his body proper respect. After the blood and oil ceremony, he goes to
his future home, Maglawa, carrying with him gifts for the ancestors,
which the people have placed about his corpse. In Maglawa he finds
conditions much the same as on earth; people are rich and poor;
they need houses; they plant and reap; and they conduct ceremonies
for the superior beings, just as they had done during their life
on earth. Beyond this, the people do not pretend to be posted, "for
Kaboniyan did not tell." With the exception of the people of Ba-ay
and a few individuals influenced by Christianity, the Tinguian has no
idea of reward or punishment in the future life, but he does believe
that the position of the spirit in its new home can be affected by the
acts of the living (cf. p. 289). No trace of a belief in re-incarnation
was found in any district inhabited by this tribe.

_Life and Death_.--The foregoing details concerning birth, childhood,
sickness, and death, seem to give us an insight into the Tinguian
conception of life and death. For him life and death do not
appear to be but incidents in an endless cycle of birth, death,
and re-incarnation ad infinitum, such as pictured by _Levy-Bruhl_;
[114] yet, in many instances, his acts and beliefs fit in closely
with the theory outlined by that author. In this society, there is
only a weak line of demarcation between the living and the dead, and
the dead for a time at least participate more or less in the life of
the living. This is equally true of the unborn child, whose future
condition, physical and mental, may be largely moulded by the acts of
others. According to _Levy-Bruhl_, this would indicate that the child
at delivery is not fully born, is not as yet a member of the group;
and the succeeding ceremonies are necessary to its full participation
in life. Death is likewise of long duration. Following the last breath,
the spirit remains near by until the magic power of the funeral severs,
to an extent, his participation with society. The purpose of the final
ceremony is to complete the rupture between the living and the dead.

To the writer, the facts of Tinguian life and beliefs suggest a
somewhat different explanation. We have seen how strong individuals
may be affected by magical practices. The close connection between an
individual, his garments, or even his name, must be considered to apply
with quite as much force to the helpless infant and the afterbirth. So
strong is this bond, that even unintentional acts may injure the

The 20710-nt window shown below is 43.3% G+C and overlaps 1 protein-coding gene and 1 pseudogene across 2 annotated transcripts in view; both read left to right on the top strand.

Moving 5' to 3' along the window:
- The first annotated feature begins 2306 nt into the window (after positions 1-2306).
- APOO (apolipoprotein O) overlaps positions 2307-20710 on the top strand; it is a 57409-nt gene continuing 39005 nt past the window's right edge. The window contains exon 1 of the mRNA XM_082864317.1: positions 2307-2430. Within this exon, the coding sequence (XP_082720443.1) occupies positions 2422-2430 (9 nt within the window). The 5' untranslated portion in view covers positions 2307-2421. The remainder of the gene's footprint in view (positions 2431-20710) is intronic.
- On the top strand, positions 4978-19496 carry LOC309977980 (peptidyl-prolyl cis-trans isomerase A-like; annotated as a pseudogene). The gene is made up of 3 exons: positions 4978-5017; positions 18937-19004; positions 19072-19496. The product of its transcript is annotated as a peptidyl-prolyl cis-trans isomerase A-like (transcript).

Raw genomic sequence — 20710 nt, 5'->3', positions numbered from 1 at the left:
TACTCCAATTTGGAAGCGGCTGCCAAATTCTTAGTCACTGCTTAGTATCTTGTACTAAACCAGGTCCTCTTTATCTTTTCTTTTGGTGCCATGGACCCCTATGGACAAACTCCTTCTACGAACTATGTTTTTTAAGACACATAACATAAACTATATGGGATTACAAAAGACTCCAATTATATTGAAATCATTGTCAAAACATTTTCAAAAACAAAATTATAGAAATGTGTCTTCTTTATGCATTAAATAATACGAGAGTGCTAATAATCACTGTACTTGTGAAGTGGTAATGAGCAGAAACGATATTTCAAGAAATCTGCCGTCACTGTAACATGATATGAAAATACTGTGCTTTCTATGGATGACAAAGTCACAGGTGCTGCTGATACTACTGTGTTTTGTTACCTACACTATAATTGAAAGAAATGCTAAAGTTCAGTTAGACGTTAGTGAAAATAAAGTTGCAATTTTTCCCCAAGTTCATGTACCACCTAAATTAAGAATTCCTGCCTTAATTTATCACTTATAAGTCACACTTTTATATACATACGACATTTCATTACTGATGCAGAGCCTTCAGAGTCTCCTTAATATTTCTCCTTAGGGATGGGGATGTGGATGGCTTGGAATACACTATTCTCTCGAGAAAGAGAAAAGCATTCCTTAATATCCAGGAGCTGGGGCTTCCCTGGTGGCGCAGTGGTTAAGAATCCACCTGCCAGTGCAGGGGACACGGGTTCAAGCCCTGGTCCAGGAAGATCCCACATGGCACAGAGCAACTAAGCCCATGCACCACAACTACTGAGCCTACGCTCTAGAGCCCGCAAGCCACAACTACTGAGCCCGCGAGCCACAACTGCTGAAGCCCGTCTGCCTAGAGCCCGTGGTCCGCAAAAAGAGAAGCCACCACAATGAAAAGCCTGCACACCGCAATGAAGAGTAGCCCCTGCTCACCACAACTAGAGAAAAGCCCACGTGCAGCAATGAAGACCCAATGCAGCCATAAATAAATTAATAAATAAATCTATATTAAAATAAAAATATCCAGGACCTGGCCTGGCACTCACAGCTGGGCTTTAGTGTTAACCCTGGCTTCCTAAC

babe. Evil spirits are always near; and, unless great precautions are
taken, they will injure adults if they can get them at a disadvantage,
particularly when they are asleep. The child is not able to protect
itself from these beings; therefore the adults perform such acts, as
they think will secure the good will and help of friendly spirits,
while they bribe or buy up those who might otherwise be hostile;
and lastly they make use of such magical objects and ceremonies,
as will compel the evil spirits to leave the infant alone. As the
child grows in size and strength, he is less in need of protection;
and at an early age he is treated like the other younger members of
the community. Naming follows almost immediately after birth, while
puberty and initiation ceremonies are entirely lacking. Apparently
then, a child is considered as being fully alive at birth, and at no
time does he undergo any rites or ceremonies which make him more a
part of the community than he was on the first day he saw the light.

When death occurs, the spirit remains near to the corpse until after
the funeral, and even then is close by until the ten days of taboo are
over. He still finds need of nourishment, and hence food is placed
near to his mat. As at birth, he is not in a position to protect
his body from the designs of evil spirits, and if his relatives
fail to give the corpse proper care, it is certain to be mutilated;
likewise certain acts of the living towards the corpse can affect the
position of the spirit in Maglawa. Hence it is of supreme importance
that the former owner guards against any possible neglect or injury
to the body, and it seems plausible that the presence of the spirit
near its old haunts may be for the purpose of seeing that its body
is carefully attended to. The folktales tell of several instances,
in which the spirits took vengeance on relatives who neglected their
bodies, or violated the period of taboo. [115]

When the danger period is past, the spirit at once leaves its old home,
and returns again only at the time of the _Layog_. From that time on,
he continues his existence in the upper world, neither troubling,
nor being troubled by mortals on earth. [116] Ancestor worship does
not occur here, nor are offerings made to the dead, other than those
described above.



The Tinguian has been taught by his elders that he is surrounded by
a great body of spirits, some good, some malevolent. The folk-tales
handed down from ancient times add their authority to the teachings of
older generations, while the individual himself has seen the bodies
of the mediums possessed by the superior beings; he has communicated